Scotland is on course to meet the equivalent of 100 per cent of our electricity needs from clean energy sources.

Renewable sources provided 74.6% of gross electricity consumption in 2018.

These welcome figures would have you believe that there is a successful and unproblematic transition to the green energy revolution but don’t be deceived because our renewables energy sector is in chaos.

Unite fully supports a “just transition” from fossil fuels to clean energy but this has to be on the basis that there are green energy jobs to transition to or we are in danger of repeating the misery of de-industrialisation endured in the 1980s.

Claims that developing a low-carbon economy would create upwards of 130,000 jobs have turned out to be fanciful.

Instead, taxpayers are subsidising foreign firms to produce green energy which is supplied to Scottish homes at inflated prices and the work is being done thousands of miles away and shipped back to Scotland on carbon-emitting container ships.

The next large-scale project to be announced at any moment by EDF, the French state-owned energy company, is the £2 billion Neart na Gaoithe (NnG) offshore windfarm off the coast of Fife.

The windfarm is projected to generate enough electricity to power a city the size of Edinburgh.

It should be a fantastic opportunity to get the BiFab yards at Methil and Burntisland in Fife, and also in Arnish, back to work.

However, it has been widely reported that EDF is on the brink of awarding the contract for constructing the jackets to the Italian industrial giant Saipem.

The vast majority of the jackets, which support and anchor the offshore wind turbines to the seabed, are rumoured to be thereafter going to Saipem’s Indonesian yards.

The BiFab yards based less than 10 miles away from where the jackets will be installed will be left fighting for scraps from the table.

People previously employed by the yards will be able to literally see the Indonesian-manufactured jackets from their kitchen window as the profits get sent to Italy.

The French government, through EDF, seem to have a bigger say in Scotland’s renewables sector than our own government in Holyrood.

The potential NnG scandal follows the previous announcement by the Belgian procurement firm GeoSea DEME on the Moray East project to award contracts for 100 turbine jackets to the United Arab Emirates fabricators Lamprell and Belgian steel constructors Smulders, who will then further subcontract their work to yards in Belgium, Spain and the north-east of England.

The BiFab yards unsuccessfully bid for the work. In Kincardine, despite the best efforts of BiFab once again, the fabrication work for five platforms supporting the project was awarded by procurement firm Cobra Wind International to the Spanish state shipbuilders Navantia, who were €390 million in the red last year: another European state, through a company it has a significant stake in, winning renewables contracts here in Scotland.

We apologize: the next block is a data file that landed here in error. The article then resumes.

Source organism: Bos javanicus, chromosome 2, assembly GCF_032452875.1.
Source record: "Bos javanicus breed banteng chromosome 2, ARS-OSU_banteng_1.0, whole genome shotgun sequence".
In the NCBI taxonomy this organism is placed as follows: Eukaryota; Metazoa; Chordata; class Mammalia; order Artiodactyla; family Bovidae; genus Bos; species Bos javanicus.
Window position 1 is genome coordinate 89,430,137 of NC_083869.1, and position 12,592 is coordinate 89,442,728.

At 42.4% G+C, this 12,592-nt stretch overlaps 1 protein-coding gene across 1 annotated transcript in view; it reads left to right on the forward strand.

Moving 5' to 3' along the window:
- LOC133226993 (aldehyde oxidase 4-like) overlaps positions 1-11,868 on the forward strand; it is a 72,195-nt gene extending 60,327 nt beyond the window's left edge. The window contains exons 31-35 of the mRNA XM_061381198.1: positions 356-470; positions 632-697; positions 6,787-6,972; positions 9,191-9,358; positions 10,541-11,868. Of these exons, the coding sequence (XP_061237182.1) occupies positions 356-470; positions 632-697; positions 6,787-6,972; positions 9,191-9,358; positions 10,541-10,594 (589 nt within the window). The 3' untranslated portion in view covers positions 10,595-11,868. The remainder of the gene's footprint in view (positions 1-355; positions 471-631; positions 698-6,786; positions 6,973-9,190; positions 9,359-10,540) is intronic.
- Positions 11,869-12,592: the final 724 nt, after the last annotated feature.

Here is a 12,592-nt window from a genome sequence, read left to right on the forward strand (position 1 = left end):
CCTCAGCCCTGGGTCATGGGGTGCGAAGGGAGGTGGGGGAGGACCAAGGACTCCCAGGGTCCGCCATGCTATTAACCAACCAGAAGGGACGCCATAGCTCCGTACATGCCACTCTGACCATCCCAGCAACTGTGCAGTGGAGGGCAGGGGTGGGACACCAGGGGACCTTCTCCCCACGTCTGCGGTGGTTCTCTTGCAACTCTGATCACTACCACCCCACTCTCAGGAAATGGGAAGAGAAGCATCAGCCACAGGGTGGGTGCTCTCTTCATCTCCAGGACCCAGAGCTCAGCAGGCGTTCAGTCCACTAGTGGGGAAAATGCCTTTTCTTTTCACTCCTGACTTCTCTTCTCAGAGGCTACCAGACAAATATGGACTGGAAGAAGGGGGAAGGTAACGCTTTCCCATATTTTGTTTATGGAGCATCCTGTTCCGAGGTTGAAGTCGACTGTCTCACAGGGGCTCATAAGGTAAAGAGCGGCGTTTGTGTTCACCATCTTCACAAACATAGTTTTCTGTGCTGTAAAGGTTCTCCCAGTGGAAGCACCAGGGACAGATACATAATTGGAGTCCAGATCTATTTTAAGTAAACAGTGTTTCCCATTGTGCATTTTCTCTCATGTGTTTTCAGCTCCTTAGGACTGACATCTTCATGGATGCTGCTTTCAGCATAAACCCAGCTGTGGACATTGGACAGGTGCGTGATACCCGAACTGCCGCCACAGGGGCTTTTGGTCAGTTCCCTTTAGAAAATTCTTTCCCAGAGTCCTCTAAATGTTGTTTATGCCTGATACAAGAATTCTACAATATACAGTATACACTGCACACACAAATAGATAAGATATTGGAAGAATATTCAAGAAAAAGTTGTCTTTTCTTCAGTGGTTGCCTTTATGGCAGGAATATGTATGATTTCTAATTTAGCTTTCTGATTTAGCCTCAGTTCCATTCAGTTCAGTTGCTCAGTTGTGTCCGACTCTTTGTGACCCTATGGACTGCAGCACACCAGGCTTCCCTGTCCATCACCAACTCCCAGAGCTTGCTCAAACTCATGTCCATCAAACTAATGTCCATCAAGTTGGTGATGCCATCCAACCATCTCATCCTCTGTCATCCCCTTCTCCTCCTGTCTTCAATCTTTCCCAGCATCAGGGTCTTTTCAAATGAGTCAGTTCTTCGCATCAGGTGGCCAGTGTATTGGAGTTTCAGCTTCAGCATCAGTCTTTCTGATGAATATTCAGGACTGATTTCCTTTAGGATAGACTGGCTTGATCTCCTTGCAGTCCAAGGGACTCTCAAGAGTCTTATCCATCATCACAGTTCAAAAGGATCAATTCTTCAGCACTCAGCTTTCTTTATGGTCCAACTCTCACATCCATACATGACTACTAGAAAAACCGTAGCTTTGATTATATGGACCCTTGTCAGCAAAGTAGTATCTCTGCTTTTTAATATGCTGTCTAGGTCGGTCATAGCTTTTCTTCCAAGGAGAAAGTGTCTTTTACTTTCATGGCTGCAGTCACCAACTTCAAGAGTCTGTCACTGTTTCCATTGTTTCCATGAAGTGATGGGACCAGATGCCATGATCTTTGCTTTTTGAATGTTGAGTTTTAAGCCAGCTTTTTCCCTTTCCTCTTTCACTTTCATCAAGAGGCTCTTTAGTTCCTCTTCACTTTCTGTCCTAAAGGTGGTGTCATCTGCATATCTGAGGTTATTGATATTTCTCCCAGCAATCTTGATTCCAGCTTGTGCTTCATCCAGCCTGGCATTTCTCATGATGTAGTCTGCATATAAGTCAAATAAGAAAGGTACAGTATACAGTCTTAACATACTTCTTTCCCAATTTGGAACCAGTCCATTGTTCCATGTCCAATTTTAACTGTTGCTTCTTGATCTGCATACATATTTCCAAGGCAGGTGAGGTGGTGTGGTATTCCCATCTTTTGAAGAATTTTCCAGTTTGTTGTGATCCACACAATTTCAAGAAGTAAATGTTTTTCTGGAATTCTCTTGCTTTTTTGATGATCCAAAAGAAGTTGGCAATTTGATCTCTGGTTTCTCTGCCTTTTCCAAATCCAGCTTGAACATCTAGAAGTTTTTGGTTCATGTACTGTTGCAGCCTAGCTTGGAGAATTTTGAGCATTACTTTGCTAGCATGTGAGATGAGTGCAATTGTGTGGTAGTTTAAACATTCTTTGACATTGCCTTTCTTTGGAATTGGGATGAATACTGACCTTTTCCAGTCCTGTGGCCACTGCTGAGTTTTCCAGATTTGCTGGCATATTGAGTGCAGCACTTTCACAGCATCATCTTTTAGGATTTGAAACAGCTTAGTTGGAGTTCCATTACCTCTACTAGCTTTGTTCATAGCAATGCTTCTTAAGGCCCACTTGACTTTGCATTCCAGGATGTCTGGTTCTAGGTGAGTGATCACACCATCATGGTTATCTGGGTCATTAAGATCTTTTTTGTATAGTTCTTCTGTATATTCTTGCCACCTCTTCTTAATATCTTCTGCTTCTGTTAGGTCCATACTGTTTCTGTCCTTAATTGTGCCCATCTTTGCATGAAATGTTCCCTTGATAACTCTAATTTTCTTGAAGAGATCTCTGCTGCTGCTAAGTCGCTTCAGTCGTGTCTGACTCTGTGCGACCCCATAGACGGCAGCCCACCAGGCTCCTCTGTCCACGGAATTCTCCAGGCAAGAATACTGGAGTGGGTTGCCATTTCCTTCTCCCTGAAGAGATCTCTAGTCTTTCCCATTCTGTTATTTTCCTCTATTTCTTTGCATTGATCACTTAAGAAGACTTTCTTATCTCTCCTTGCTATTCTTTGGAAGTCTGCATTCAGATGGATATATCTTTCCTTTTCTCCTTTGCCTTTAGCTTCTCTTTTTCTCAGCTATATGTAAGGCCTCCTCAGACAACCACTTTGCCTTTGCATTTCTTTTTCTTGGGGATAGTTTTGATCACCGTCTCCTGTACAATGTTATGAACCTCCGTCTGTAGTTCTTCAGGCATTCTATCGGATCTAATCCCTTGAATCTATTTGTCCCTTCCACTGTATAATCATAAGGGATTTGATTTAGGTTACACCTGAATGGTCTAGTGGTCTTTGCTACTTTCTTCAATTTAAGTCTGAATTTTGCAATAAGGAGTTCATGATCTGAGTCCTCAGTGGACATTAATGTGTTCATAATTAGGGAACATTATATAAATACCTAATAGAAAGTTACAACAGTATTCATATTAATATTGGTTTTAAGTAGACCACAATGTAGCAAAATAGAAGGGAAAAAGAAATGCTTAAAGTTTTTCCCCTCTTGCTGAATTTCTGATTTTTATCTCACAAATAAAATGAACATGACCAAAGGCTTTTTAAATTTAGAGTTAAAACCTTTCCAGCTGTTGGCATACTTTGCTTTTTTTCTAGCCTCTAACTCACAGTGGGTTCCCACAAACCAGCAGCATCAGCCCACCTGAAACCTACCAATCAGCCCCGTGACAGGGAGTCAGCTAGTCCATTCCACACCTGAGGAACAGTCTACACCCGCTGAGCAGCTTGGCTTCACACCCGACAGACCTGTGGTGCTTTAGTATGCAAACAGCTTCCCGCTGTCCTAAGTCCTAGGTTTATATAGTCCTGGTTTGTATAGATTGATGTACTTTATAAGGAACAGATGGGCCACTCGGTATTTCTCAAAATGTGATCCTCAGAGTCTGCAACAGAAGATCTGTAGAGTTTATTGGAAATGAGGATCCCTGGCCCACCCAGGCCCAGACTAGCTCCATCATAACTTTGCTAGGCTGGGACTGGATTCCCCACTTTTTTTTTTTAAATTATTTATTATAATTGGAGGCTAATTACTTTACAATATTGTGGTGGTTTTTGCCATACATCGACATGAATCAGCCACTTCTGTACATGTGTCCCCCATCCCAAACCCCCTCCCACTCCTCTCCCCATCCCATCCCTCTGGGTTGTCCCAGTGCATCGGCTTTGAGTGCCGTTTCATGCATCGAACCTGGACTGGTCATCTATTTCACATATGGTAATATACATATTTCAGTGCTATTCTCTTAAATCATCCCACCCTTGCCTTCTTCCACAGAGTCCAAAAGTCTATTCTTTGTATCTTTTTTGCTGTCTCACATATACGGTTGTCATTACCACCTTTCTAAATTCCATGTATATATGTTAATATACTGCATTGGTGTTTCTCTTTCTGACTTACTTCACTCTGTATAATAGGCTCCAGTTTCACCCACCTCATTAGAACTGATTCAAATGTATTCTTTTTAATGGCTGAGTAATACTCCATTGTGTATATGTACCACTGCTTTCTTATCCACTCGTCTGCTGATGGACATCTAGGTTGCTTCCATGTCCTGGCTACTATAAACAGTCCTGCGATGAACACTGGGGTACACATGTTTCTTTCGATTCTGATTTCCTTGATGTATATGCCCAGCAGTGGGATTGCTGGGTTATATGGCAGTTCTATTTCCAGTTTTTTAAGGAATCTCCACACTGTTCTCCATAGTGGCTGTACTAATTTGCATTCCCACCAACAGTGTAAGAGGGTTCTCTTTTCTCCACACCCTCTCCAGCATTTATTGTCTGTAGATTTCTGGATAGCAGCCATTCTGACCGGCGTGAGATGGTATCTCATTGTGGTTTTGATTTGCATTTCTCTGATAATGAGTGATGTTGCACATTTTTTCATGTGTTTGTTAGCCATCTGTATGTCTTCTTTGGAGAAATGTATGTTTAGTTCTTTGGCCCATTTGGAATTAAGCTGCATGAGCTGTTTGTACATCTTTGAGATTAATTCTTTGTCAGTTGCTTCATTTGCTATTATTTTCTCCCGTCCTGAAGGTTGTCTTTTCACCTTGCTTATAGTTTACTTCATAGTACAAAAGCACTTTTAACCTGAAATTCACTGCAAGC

Both the Moray East and Kincardine offshore windfarm projects have a value of around £2.8 billion.

It’s nearly impossible to keep track of the billions of pounds’ worth of contracts being awarded and then sub-contracted all around the world to be installed in our shores and land.

Last week, the latest example of the chaotic nature of our renewables sector was exposed as the Campbeltownbased company, CS Wind, announced that three quarters of its workforce have been served notice.

The factory is the only UK facility manufacturing onshore and offshore wind towers.

The South Korean owners purchased the company in April 2016. As part of a complex set of partnership arrangements, the Danish firm Ørsted made a multi-million pound investment in the facility in December 2016 which gave it preferred access rights to towers for its offshore windfarms.

In addition, CS Wind signed a Memorandum of Understanding (MoU) with the Swedish company Vattenfall giving the company the opportunity to tender for tower supply contracts on future Vattenfall onshore windfarm projects. A virtual smorgasbord of multinational interests is calling the shots in our country’s renewables sector while politicians in our own shores sit back and say their hands are tied.

Accordingly, Unite is calling for the Scottish Government to immediately reconvene its Offshore Wind Summit in order to try a get a grip on the sector. The strategic chaos has allowed billions of pounds of taxpayers’ money, through the subsidies the sector has received, to be reaped by foreign governments and multinationals rather than by Scottish-based firms.

The fact is, there have been minimal green manufacturing jobs directly created in Scotland. Unless government intervenes to ensure major proportions of future contracts are awarded to Scottish and UK firms through specific contractual clauses then by the time Scotland generates 100% of our energy needs through renewables we will, ironically, have created zero manufacturing jobs in the process.

- Pat Rafferty is the Scottish Secretary for Unite